The reply then came back that they could not even release the preview as part of the news item had third party copyright issues. In other words, the portion of the news report that contained Loch Morar film was third party and could not be release without their consent. Monster hunting was proving to be as elusive online as it was by the lochside. Sidney Wignall died some years back, so what does one do next?

After some consideration and communication, it may be the case that the person who has the original film is the copyright holder. So I went back to Getty Images and told them I had found the copyright holder, how do we proceed? To my surprise, they said they were still unable to provide the clip! That is a continuing conversation.

Anyway, the ITN news report would be great, but the real deal is the original film which has the complete sequence. A few seconds on ITN may not provide all the answers. We live in hope, but I move onto the image at the top of the article as I was informed that this may be another aerial image of Mhorag, the Loch Morar Monster. Another researcher, going by the pseudonym of Nunzio Byznez, contacted me some months back saying he had spotted Mhorag in satellite image of the loch. I zoom into the area of interest in the image.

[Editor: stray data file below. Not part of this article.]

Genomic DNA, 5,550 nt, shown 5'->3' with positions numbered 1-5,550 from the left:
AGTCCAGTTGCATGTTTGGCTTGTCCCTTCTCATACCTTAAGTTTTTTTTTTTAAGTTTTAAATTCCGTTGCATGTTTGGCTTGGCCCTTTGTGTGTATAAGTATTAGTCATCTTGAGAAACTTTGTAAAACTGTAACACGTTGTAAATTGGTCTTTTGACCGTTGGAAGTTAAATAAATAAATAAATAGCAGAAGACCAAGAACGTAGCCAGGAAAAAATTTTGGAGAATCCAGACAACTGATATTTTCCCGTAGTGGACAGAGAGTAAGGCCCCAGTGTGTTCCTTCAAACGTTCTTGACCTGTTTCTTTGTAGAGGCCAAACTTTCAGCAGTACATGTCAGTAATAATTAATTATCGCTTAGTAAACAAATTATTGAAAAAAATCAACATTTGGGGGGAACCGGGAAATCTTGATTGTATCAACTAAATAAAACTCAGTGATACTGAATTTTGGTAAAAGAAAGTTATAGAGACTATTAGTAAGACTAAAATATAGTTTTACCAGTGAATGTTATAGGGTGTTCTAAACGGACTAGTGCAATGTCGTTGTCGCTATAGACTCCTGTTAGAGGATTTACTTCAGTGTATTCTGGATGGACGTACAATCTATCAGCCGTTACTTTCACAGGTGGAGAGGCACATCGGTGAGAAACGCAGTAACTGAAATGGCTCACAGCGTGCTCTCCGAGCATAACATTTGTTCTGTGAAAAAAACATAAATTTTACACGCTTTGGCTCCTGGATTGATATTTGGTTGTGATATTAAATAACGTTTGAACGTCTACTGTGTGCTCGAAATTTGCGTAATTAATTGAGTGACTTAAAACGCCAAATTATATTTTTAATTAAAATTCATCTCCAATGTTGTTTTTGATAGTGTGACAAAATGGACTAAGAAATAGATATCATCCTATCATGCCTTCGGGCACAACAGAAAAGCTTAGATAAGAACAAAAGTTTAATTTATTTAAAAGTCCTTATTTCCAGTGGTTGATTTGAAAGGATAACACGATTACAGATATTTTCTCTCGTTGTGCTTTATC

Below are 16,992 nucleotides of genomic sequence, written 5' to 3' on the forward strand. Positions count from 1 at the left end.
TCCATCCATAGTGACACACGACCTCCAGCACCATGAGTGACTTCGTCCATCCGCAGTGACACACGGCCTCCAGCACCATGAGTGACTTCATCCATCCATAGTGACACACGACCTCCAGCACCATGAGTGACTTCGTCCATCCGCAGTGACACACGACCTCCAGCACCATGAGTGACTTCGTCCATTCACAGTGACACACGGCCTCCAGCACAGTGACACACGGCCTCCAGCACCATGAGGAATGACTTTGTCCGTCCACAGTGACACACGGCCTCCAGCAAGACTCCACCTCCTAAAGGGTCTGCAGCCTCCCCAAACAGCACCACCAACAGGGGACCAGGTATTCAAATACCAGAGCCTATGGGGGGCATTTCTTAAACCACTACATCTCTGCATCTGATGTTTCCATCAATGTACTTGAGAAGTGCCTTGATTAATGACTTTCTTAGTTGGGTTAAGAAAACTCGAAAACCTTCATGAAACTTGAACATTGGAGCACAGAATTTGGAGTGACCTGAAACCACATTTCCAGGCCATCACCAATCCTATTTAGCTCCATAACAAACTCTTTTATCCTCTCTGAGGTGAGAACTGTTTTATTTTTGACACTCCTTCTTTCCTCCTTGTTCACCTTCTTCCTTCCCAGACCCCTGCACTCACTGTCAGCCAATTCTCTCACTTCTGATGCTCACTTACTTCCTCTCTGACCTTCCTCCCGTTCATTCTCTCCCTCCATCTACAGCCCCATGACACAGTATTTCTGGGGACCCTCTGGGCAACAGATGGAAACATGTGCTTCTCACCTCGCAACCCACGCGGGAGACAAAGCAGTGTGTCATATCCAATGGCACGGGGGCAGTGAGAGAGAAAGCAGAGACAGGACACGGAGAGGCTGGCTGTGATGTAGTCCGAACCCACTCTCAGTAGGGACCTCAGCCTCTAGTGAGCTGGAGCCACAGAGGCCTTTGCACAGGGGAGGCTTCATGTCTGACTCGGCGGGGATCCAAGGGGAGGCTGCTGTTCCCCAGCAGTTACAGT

This was the comment Nunzio passed to me:

Well I think I may have accidentally solved the Wignall situation. I recently was searching satellite map from Apple maps of the same area where Wignall was over-flying. When I looked inside of a lagoon of the east coast of Ban Island (an island in north west Morar with other islands), a brownish silhouette appeared. It was in 16 feet of water (4.87m).Shallow water adjacent to deeper water. Its shape was odd. it had a long neck fat body but NO TAIL.

I could see no fins as it was a top down view and the creature may have been using them to stabilize itself in hover motionless stance to ambush passing salmon. The browser allowed me to measure it at 53 feet (16.1 m). Its neck was turned to the left as if it was looking astern.

The missing tail is assumed to be a case of "autotomy" which lizards go through when startled by an attacker. I can only think this may have happened in August 1969 when Duncan McDonell and William Simpson blasted it with their illegal shotgun. They where lory drivers on holiday supposedly fishing at 9PM and not poaching deer with that shotgun. Plesiosaur means "almost lizard". So I guess it dropped its tail when Simpson blasted it in its stern.